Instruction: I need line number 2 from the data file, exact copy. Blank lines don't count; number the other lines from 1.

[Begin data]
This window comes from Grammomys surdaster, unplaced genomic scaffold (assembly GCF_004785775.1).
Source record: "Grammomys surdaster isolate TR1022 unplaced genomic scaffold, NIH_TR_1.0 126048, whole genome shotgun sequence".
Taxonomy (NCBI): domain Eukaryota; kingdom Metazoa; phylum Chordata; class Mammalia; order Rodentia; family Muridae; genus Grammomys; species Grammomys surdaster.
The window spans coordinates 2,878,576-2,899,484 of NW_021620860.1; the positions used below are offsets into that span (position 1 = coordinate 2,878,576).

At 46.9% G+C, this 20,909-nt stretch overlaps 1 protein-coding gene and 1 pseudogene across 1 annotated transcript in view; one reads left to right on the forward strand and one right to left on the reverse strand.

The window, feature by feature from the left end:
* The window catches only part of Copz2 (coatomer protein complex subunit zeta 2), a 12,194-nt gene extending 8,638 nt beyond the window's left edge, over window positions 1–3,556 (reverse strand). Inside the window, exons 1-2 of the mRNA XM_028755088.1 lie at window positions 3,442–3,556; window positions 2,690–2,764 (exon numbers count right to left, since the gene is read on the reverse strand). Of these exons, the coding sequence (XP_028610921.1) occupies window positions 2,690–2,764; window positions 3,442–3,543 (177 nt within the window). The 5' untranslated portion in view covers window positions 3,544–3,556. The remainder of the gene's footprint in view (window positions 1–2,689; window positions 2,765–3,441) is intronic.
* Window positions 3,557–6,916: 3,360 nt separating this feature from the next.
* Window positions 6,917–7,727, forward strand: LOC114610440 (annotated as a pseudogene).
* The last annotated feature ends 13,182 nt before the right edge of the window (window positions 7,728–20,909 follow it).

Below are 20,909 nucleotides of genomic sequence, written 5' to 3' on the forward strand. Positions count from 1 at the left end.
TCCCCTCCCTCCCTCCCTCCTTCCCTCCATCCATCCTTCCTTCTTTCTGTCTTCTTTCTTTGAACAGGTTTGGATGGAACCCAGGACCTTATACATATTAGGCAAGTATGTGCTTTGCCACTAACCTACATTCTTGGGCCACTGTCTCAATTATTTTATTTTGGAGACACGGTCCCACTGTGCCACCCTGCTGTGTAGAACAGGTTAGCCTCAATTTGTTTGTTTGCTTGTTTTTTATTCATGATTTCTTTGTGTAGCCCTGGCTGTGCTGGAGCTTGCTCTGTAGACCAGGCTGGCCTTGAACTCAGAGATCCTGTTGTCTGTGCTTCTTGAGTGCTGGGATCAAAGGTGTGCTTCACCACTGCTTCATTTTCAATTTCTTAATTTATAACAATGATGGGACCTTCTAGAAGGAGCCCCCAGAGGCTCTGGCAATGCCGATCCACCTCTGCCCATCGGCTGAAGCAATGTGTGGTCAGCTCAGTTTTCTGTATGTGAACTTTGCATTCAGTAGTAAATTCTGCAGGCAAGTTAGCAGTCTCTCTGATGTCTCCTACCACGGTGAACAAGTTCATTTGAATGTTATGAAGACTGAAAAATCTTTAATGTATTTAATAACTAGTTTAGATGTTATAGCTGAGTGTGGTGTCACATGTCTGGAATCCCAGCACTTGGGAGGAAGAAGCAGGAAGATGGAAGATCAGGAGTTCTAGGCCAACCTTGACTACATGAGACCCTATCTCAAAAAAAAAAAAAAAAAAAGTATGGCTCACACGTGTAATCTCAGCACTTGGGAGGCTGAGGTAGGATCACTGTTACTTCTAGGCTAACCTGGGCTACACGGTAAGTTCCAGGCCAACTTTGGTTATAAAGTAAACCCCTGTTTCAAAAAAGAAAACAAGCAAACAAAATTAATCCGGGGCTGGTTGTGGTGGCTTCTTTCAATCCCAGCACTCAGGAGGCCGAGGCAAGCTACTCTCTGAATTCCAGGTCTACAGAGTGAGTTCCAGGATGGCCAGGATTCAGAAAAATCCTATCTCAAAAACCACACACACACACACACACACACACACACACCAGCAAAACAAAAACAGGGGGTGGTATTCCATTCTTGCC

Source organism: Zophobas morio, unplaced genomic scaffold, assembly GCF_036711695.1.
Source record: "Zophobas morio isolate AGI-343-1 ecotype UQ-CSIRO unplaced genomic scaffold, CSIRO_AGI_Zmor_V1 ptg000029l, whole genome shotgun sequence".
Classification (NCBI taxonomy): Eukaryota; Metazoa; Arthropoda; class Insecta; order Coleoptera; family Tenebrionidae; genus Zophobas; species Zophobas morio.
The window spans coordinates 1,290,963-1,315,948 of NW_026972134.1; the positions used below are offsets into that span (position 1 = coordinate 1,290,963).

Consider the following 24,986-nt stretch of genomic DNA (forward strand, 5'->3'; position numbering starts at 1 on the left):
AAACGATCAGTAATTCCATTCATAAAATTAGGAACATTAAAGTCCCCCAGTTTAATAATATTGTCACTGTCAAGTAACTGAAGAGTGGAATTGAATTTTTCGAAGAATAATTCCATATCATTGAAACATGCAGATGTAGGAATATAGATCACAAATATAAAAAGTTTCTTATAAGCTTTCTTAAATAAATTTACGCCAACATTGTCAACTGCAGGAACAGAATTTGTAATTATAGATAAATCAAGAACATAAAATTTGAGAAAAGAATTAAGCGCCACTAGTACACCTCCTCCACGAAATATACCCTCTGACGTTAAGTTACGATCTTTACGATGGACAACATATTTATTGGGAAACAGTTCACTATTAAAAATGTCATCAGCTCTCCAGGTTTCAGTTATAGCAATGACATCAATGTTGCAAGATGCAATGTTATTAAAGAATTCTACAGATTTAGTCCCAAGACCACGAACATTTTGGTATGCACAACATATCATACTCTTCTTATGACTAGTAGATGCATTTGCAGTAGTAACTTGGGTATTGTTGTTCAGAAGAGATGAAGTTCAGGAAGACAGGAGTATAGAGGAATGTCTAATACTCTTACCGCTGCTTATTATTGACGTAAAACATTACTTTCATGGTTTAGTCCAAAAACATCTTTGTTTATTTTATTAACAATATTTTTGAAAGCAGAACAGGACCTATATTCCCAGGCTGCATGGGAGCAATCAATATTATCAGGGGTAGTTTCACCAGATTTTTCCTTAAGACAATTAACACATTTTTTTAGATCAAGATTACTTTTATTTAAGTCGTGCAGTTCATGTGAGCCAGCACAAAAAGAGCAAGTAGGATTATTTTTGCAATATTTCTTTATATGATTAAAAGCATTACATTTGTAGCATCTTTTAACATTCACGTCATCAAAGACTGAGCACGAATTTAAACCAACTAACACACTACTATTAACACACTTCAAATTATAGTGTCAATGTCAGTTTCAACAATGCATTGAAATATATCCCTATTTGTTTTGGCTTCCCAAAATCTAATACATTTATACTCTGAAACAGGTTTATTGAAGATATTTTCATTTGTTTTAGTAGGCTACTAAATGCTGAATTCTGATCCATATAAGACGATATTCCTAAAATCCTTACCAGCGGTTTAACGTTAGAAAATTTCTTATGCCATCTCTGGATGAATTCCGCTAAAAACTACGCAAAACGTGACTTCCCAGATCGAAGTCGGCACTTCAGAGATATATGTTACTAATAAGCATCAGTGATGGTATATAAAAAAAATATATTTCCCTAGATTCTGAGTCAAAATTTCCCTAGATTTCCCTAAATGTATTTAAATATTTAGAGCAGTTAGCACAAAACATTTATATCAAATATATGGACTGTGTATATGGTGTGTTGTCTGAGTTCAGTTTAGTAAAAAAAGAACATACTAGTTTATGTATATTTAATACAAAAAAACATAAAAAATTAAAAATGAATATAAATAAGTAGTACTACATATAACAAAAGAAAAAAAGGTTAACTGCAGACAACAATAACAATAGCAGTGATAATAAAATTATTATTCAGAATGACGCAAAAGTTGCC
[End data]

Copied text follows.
Source record: "Grammomys surdaster isolate TR1022 unplaced genomic scaffold, NIH_TR_1.0 126048, whole genome shotgun sequence".